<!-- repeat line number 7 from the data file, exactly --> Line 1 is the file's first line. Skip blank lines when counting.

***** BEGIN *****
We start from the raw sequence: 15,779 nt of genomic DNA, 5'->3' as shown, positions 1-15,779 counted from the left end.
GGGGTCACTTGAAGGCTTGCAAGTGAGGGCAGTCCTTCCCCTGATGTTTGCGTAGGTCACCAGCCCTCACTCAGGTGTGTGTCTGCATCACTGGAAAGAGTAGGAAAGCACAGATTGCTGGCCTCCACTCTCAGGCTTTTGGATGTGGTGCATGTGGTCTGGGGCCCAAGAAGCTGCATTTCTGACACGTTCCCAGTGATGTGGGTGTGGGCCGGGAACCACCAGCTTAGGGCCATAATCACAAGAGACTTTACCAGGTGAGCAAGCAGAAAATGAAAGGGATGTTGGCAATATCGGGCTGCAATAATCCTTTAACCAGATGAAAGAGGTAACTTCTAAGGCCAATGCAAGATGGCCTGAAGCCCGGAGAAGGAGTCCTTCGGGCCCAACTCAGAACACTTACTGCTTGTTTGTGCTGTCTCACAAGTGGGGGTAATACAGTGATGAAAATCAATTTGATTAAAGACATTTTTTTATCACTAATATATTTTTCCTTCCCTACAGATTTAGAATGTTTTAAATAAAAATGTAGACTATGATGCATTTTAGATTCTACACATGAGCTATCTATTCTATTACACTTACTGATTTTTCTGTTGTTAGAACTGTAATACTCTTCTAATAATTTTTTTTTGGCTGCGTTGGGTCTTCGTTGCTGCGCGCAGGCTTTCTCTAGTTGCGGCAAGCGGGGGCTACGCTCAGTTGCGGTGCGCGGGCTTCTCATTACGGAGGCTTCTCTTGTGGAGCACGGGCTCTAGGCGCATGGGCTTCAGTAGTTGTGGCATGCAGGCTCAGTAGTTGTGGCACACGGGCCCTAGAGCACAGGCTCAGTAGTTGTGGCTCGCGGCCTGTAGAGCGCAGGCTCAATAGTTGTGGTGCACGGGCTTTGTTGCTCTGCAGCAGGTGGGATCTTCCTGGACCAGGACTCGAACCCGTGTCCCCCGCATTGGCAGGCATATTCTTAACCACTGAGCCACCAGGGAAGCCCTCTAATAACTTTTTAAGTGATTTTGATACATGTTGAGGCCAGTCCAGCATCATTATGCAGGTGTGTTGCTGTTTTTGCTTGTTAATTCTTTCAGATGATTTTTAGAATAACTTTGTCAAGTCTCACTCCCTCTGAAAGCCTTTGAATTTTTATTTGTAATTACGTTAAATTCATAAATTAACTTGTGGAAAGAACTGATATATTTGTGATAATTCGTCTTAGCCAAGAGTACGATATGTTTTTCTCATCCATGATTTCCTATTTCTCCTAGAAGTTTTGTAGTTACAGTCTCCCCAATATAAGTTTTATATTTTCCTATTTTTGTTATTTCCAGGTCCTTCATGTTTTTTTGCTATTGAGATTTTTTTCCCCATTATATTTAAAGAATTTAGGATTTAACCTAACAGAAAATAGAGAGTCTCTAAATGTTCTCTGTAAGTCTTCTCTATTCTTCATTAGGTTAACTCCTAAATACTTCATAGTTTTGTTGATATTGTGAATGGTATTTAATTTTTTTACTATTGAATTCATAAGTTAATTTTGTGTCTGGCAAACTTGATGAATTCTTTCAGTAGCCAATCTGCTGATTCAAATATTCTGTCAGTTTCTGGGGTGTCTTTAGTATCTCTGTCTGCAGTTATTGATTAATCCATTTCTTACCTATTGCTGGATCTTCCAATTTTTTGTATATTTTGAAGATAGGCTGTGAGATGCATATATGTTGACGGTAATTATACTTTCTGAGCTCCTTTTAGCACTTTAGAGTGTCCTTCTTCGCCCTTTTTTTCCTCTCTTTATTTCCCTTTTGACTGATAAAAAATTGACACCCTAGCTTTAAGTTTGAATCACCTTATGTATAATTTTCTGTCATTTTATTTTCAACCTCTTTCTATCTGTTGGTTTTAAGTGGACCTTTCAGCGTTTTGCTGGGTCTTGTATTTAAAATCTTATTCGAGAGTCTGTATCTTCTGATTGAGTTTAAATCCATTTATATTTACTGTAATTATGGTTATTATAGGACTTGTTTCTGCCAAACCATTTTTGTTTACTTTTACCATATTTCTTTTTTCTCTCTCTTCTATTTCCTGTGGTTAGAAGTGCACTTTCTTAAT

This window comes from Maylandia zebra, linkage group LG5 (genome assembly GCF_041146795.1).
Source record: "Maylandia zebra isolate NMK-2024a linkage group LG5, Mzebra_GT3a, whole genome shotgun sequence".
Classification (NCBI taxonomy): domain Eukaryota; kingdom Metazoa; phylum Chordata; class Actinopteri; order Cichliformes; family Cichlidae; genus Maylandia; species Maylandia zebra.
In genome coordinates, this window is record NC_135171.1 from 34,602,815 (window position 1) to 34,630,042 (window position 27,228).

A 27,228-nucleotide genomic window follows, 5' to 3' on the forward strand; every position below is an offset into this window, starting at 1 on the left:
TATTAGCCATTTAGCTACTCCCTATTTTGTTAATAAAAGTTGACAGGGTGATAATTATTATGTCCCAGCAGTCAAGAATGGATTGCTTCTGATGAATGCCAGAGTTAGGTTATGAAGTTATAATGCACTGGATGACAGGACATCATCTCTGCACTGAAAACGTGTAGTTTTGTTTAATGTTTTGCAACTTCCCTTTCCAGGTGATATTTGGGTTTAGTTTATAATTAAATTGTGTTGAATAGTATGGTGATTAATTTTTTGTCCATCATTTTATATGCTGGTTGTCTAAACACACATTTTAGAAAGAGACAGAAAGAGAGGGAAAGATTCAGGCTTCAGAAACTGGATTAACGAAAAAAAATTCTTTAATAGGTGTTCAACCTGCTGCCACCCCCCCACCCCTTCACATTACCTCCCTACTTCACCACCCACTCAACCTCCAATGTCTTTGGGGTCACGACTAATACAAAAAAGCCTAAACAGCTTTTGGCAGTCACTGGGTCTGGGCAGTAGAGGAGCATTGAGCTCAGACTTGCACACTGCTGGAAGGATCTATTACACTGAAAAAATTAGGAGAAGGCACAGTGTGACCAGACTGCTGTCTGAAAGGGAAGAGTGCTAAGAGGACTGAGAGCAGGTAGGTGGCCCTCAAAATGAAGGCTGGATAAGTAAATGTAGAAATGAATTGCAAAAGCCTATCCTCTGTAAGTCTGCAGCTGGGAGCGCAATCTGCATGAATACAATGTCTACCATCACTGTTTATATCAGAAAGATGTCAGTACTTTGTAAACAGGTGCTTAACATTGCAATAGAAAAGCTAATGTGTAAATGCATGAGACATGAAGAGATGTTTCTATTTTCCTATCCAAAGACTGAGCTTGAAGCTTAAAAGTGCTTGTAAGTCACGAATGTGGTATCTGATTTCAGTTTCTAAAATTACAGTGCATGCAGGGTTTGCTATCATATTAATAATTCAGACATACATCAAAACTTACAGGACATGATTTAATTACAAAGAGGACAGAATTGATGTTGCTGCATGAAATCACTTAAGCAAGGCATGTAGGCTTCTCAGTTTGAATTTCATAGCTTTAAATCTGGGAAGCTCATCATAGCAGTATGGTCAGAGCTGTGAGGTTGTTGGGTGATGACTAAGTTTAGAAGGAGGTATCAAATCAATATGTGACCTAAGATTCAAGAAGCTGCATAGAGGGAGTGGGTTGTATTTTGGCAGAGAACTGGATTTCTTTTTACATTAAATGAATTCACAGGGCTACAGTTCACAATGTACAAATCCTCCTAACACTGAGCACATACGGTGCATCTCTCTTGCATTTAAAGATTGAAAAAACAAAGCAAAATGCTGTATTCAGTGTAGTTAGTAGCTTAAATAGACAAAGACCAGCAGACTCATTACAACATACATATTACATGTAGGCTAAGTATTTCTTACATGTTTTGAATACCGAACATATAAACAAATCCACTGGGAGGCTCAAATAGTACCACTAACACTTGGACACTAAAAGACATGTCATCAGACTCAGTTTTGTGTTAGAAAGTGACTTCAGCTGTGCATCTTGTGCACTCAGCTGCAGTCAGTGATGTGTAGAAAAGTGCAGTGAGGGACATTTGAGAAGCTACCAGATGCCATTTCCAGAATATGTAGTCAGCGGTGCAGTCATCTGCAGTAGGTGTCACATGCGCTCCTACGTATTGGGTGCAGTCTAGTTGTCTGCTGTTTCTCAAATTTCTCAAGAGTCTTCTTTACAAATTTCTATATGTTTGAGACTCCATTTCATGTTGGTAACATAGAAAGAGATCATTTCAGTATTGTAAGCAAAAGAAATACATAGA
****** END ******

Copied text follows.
A 27,228-nucleotide genomic window follows, 5' to 3' on the forward strand; every position below is an offset into this window, starting at 1 on the left: